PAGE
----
A new dean for Graduate School of Biomedical Sciences
By Jan Jarvis
Michael Mathis, PhD, sees plenty of similarities between his current job at Louisiana State University’s School of Veterinary Medicine, and his future one as dean of the Graduate School of Biomedical Sciences at UNT Health Science Center.
“A medical school and a vet school are really very similar,” he said. “They both have clinical departments, basic sciences that support biomedical research and teaching, as well as graduate and professional students.”
Prior to his position as Department Head at the School of Veterinary Medicine, Dr. Mathis was Director of the Gene Therapy Program and the Small Animal Imaging Facility for 10 years at LSU Health Science Center at Shreveport. There he honed his administrative skills by building collaborative research opportunities across disciplines in translational research.
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Dr. Mathis expects to put to work the skills he garnered from his years at the LSU School of Veterinary Medicine in Baton Rouge when he joins UNTHSC in February. He brings with him a diverse background that extends beyond the veterinary school to include research in gynecologic cancer and management in higher education.
“I’ve had a multitude of different experiences, including biomedical research, graduate and professional teaching, core facility management and department and center administration,” he said, “I think this gives me a much better breadth of understanding of higher education than by following a single career track.”
Dr. Mathis brings awealth of knowledge and expertise to the Health Science Center, said Charles Taylor, PharmD, Provost and Executive Vice President for Academic Affairs.
“He has an extensive background in graduate education and his core values are in alignment with those of UNTHSC,” Dr. Taylor said. “He will be a great addition to our leadership team, and I look forward to working with him to position GSBS as one of the leading programs in the country.”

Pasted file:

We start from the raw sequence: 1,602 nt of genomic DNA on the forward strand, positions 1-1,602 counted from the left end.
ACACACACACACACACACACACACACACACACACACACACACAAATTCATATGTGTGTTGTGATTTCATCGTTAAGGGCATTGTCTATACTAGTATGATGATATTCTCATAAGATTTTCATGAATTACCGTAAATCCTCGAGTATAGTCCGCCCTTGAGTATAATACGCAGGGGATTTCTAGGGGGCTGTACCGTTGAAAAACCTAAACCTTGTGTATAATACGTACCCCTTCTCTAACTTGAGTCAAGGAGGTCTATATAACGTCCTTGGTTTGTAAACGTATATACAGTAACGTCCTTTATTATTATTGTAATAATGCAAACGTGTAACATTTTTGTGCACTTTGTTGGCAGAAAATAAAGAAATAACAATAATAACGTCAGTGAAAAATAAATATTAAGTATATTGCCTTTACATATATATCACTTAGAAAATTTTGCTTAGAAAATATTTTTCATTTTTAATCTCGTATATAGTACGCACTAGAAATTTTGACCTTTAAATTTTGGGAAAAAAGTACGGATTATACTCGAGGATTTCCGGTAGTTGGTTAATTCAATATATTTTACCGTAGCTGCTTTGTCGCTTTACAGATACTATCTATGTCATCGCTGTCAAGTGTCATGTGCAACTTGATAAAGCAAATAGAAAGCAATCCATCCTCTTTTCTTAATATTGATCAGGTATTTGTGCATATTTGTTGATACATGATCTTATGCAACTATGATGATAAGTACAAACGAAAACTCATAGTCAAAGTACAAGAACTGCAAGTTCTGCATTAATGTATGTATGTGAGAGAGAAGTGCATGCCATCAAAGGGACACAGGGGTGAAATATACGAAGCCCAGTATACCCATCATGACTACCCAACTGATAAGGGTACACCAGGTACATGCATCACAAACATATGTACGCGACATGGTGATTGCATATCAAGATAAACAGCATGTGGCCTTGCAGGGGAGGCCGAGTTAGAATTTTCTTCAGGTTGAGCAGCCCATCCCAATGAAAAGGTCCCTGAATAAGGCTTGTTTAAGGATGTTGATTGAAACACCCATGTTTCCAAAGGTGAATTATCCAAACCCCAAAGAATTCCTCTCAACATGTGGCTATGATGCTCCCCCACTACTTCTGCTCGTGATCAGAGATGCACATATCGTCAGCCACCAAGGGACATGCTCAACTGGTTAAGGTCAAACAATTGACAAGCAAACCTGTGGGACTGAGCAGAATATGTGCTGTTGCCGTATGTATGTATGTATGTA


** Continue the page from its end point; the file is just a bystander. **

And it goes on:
A native Texan, Dr. Mathis planned to be a chemical engineer. But his plans changed while he was an undergraduate student at Texas A&M University, where he experienced how biomedical research could yield exciting discoveries.
Dr. Mathis went on to do his graduate research at the University of Texas Southwestern Medical Center, where he studied the effects of carcinogens found in tobacco smoke on fetal development.
In 1988, he earned a PhD in biochemistry and continued his training as a post-doctoral fellow at the University of California in San Diego, where he studied tissue-specific and hormonal regulation of gene expression.
In 2011, Dr. Mathis completed a master’s degree in health administration from LSU in Shreveport and a doctorate of education in higher education administration in 2017 from the University of Alabama. His dissertation research at Alabama focuses on the experiences of early-career faculty in their pursuit of extramural funding for academic research.
As Professor and Chair of Comparative Biomedical Sciences, Dr. Mathis performed translational research in cancer therapeutics and grew his department to 24 full-time faculty members across diverse research areas including anatomy, cancer biology, cardiovascular disease, cellular and development biology, neurosciences and toxicology.
When he visited UNTHSC, he was immediately impressed by the campus-wide commitment to the core values.
“They really resonated with me,” he said. “The elements represented by the core values have guided me throughout my career.”
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